Notice that when the real wage rate is £5.05 (which is read off the firm's supply curve), the MFC is £10.05 (read off the MFC curve). Also notice that I've labelled the supply curve (SL) as AFC. This is the average factor cost. The wage rate is also the cost to the firm, on average, of employing L1 workers. One final point to note, the AFC and MFC curves above are the mirror image of the AR and MR curves of the monopolist. This is perhaps a good way of remembering the curves. Most monopolists are monopsonists, and the curves are reflections of each other.
The main determinant is the level of skill required in the given industry. In low skill industries, a rise in the real wage rate will probably cause a proportionately larger rise in the supply of labour into that industry, ceteris paribus. Not only is there a bigger pool of unskilled workers generally (many of which may be unemployed), but there will be many other industries in the economy that only require low skill levels, from which workers can move to the industry whose relative wage has risen. Wage rates in low skill industries are often fairly similar, given that the productivity levels in these industries are fairly similar (the workers MRPs are similar). So, the rise in the wage rate for one of these industries does not have to be very large to attract a large number of workers from the other industries.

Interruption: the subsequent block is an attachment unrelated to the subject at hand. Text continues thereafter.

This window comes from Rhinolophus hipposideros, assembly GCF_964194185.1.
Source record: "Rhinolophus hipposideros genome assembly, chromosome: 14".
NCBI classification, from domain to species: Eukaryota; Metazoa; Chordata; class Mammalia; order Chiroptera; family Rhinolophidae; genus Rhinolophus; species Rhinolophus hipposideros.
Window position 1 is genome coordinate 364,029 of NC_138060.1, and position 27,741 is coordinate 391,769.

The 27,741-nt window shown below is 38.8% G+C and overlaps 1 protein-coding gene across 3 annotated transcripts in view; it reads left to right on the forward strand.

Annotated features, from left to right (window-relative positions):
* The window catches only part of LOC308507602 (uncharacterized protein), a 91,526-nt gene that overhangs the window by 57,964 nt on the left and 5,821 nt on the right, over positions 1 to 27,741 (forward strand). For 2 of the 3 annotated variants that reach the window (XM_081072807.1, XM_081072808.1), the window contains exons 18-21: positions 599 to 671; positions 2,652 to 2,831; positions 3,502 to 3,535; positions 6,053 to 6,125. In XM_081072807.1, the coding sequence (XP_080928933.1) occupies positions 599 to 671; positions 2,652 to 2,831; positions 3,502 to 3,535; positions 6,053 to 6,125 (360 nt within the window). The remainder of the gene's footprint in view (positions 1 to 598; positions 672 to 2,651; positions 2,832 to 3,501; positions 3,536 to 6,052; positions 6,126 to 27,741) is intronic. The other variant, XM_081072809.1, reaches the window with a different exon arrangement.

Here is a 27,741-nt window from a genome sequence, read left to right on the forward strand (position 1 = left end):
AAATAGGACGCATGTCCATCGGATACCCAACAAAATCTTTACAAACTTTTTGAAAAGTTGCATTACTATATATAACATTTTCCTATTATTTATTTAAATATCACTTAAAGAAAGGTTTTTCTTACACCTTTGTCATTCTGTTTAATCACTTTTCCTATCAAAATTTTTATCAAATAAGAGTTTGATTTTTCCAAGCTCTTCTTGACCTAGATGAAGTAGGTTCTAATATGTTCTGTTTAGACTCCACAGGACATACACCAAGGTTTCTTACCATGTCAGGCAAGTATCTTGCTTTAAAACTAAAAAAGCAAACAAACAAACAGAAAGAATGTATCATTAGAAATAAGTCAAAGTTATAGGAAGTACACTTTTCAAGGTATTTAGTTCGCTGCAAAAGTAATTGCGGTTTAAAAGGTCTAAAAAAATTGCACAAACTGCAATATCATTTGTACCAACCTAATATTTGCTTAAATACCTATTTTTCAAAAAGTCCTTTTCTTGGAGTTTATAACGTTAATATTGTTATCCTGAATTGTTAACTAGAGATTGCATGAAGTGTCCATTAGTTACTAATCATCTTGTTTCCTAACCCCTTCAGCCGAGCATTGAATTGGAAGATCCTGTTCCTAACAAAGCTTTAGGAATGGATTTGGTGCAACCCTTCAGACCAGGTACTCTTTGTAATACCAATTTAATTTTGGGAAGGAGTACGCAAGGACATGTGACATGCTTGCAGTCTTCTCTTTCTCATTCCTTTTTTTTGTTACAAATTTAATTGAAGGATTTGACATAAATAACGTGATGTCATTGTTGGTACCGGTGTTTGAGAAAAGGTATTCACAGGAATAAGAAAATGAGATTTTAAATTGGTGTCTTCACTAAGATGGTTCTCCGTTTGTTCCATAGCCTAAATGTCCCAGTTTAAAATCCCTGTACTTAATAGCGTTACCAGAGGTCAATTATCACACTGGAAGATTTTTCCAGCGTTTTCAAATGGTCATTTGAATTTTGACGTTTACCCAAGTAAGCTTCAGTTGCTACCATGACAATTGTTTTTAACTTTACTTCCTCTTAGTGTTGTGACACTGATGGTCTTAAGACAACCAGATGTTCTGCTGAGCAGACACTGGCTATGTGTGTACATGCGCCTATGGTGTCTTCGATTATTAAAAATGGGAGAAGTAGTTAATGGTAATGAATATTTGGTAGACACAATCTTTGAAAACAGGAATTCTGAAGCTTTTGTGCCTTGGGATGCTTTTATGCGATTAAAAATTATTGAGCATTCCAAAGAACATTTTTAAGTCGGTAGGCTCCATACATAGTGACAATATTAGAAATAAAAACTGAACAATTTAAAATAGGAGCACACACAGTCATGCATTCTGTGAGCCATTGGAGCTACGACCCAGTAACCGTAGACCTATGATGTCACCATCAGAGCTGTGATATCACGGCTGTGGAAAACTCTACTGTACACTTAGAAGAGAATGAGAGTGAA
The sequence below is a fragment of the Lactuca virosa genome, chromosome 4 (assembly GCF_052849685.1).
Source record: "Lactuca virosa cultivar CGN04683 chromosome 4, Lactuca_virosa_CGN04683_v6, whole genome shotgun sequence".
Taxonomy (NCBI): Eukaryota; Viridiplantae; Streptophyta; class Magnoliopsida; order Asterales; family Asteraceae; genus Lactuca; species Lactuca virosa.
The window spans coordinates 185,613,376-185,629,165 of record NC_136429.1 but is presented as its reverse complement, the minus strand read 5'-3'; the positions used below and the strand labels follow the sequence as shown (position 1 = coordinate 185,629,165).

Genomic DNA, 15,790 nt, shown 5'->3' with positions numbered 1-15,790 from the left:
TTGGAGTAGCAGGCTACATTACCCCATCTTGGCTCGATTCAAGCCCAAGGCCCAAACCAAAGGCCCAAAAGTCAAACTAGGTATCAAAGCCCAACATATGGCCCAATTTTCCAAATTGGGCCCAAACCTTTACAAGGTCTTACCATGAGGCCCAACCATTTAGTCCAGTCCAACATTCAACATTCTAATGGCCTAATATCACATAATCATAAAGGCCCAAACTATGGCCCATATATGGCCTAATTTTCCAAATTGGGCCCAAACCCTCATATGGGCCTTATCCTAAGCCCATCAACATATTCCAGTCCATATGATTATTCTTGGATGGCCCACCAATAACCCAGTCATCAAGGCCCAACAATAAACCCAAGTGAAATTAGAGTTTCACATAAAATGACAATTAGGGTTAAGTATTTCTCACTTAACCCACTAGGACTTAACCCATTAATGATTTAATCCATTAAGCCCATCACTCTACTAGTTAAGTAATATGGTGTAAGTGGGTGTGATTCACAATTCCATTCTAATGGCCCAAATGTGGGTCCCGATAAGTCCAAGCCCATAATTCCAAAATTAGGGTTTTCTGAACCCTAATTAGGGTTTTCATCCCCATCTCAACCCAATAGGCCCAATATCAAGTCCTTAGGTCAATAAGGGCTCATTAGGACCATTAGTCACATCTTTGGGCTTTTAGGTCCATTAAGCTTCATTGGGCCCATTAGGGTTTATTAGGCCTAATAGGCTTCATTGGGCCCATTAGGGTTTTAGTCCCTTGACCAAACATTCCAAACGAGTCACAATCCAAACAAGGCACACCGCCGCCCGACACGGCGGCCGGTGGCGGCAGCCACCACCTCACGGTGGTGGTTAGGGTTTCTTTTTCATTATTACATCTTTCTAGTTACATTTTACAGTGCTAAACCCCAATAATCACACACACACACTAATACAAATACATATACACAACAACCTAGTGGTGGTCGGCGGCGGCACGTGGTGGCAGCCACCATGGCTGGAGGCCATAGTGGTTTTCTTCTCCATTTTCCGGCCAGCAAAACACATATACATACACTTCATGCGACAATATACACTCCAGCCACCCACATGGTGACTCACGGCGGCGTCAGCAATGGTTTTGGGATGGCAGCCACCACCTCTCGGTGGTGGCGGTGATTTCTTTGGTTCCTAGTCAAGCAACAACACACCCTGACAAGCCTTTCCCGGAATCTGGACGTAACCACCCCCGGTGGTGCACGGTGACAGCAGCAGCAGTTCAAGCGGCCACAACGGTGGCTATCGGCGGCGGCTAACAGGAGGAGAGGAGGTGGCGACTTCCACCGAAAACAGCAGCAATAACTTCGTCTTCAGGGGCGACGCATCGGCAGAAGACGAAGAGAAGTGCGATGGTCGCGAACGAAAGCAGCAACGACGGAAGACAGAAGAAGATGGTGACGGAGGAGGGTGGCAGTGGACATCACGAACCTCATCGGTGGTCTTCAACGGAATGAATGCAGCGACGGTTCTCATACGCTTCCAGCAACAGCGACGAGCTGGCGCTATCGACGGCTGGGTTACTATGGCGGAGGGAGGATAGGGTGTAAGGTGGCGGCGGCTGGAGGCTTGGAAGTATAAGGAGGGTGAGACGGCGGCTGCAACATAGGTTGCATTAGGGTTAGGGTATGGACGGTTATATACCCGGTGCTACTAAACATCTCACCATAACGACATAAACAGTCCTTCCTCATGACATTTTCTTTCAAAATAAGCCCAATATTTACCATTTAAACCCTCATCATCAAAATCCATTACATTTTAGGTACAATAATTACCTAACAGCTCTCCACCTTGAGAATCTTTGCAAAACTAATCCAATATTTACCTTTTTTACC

As with the elasticity of supply in the product market, time is a big factor for the elasticity of the labour supply curve. In July 2000, the government announced huge increases in spending on the NHS. One of their goals was to increase the numbers of nurses and doctors significantly. Money would be required for training, but their wage rate would have to rise to attract the required workers. In the short run, though, the supply of nurses and doctors will not be very responsive to a rise in the real wage rate. Although many workers might be keen to enter the industry, it takes a number of years to train for the job fully. The supply of labour curve is relatively inelastic (a steep curve) in the short run. As time goes by, though, many of the enthusiastic workers who responded to the rise in the real wage rate will be fully trained. In the longer run, the supply of labour is relatively elastic (a flattish curve).